Teachers Assn: Public schools have a long way to go to welcome students
By Alejandra M. Jover Tovar
Special to The Star
A day before the start of the new school year, hundreds of public schools around Puerto Rico aren’t expected to receive their students due to infrastructure problems, a lack of teachers and poor government management, officials from the island’s main teachers’ organization insisted on Monday.
The Public Buildings Authority (AEP by its Spanish initials) is the agency that bears the brunt of keeping schools functional, but that hasn’t happened in years, according to the Puerto Rico Teachers’ Association (AMPR by its Spanish initials)
AMPR President Víctor Bonilla Sánchez charged that “40 percent of the schools have the same infrastructural problems: lack of vegetation management, paint chipping off the walls, leaks … and it’s even more outrageous given the amount of federal funds the government has gotten.”
“After receiving so many millions of dollars, we have to say that, unfortunately, the schools continue to suffer the same infrastructure problems as in previous years,” Bonilla Sánchez said. “One of our priorities is the schools in the south of the island affected by earthquakes two years ago. … I want to inform you that most schools in the south will remain under a hybrid education system [some days on campus, and the rest remotely].”
For an example, Bonilla Sánchez said, take the Vocational School in Yauco, whose structure is in shambles.
“Their students will have to get their education in 46 AEP [mobile units] that are going to be placed in the side yard of the main building in October,” he said. “Regrettably, our people from the south are still as they were two years ago after the earthquakes and after [Hurricane] María [in 2017], and there is money disbursed to have those schools up to date.”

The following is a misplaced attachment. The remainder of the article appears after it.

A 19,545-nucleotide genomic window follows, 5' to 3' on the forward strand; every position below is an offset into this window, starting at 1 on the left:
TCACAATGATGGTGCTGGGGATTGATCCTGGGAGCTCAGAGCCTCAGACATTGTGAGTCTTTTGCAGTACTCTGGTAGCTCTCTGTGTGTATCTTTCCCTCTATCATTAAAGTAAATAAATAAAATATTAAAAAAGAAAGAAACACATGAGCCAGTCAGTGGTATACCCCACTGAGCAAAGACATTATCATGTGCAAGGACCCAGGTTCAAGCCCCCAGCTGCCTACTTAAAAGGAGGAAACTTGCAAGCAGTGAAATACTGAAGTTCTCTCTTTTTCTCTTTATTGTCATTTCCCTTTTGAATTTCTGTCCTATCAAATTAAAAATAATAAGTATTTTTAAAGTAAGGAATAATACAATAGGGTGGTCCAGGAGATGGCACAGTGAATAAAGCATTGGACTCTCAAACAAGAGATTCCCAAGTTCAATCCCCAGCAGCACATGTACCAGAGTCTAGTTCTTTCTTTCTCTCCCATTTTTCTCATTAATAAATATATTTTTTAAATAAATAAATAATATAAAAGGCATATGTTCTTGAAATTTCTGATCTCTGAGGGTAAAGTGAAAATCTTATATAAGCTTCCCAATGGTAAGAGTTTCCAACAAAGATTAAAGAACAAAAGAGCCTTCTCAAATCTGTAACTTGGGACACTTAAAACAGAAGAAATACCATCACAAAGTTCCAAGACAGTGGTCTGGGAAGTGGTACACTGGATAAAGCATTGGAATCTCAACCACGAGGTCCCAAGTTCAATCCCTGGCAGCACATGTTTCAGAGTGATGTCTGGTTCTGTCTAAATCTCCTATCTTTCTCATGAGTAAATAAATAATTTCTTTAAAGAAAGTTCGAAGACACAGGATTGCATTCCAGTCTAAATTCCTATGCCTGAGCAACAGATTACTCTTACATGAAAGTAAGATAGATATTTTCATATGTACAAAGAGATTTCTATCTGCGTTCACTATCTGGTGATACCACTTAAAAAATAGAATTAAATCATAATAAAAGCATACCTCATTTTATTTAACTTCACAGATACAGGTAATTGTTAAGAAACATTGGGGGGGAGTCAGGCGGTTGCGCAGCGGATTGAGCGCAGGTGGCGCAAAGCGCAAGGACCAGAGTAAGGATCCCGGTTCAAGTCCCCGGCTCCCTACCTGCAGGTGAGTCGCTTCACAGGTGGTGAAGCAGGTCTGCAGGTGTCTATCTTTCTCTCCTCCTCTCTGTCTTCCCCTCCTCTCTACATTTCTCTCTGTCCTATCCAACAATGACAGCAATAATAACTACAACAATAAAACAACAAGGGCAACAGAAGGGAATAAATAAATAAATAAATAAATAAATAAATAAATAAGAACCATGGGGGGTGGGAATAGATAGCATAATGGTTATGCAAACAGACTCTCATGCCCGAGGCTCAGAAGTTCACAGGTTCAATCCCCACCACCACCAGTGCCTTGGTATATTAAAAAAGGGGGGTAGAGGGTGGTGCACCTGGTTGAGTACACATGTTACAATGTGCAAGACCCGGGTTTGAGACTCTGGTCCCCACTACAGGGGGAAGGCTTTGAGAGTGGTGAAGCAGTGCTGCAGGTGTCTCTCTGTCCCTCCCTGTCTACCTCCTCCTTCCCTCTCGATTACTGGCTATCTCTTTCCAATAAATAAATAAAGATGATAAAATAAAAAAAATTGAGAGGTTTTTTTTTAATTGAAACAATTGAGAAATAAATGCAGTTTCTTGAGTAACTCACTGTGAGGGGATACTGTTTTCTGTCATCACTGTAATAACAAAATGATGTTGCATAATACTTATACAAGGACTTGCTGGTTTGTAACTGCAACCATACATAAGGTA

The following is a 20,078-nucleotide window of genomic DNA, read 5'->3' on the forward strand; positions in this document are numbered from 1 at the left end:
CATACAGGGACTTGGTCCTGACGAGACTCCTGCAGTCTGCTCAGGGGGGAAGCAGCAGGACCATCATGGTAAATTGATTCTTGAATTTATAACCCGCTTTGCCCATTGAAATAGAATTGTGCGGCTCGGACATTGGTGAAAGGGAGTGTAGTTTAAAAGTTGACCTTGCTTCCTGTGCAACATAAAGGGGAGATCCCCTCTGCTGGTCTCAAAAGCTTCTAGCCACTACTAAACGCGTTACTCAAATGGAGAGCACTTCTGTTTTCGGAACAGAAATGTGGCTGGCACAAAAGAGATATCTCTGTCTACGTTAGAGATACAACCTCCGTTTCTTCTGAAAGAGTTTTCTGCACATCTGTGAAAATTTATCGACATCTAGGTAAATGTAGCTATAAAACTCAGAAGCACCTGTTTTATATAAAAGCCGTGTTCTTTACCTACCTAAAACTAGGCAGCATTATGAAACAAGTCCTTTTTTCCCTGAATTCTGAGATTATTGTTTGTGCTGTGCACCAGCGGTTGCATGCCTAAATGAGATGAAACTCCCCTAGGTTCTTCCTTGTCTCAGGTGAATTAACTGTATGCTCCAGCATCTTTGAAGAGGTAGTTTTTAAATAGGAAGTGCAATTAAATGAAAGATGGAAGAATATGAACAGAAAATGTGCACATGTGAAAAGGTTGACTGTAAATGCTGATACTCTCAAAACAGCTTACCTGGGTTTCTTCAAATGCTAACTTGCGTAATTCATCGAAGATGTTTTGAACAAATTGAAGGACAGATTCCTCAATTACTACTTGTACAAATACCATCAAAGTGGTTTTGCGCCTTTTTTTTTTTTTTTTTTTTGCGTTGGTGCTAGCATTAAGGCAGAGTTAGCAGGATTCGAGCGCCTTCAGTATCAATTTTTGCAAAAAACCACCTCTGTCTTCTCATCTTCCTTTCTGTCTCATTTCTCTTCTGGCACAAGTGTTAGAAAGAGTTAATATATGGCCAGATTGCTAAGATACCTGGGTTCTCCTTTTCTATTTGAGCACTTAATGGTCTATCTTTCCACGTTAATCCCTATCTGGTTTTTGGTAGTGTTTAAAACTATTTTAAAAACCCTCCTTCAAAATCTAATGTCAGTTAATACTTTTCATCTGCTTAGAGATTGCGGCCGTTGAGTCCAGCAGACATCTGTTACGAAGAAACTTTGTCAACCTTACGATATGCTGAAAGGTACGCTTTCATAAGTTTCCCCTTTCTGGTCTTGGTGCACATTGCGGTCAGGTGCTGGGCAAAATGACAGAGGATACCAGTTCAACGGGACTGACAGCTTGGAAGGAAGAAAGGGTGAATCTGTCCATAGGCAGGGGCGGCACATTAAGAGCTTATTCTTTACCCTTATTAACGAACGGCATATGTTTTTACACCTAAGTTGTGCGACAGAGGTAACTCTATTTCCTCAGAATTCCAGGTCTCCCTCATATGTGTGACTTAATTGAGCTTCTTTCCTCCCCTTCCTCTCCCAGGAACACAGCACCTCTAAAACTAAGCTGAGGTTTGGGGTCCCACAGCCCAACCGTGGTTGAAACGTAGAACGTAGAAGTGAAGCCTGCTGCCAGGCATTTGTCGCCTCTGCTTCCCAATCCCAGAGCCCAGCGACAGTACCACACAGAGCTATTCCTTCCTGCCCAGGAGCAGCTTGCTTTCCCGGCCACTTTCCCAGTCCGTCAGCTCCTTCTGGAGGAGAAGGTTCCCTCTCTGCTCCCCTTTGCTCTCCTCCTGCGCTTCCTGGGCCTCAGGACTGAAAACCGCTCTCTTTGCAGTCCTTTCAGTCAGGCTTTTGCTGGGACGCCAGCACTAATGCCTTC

The same is also the case in the center and eastern part of Puerto Rico, the AMPR president added.
Bonilla Sánchez pointed out that U.S. Secretary of Education Miguel Cardona is not pleased with the usage of federal funds that have been disbursed so far.
“That is why the AMPR has formed a team of one teacher from each region to monitor the use of those federal funds and what project is taking place,” he said.
The public schools’ poor maintenance has hastened some unforeseen changes, Bonilla Sánchez added.
“At the moment, 1,975 teachers have retired,” he said. “We don’t know if all of them did it because they couldn’t stand the economic and emotional situation anymore, but we’ve seen in the past two weeks that the schools have been the same for five, 10 years. Only last week, the [Education] secretary signed a collaborative agreement with AEP to allocate the funds to attend to the matter. Now it’s time to see if they’re going to get serious.”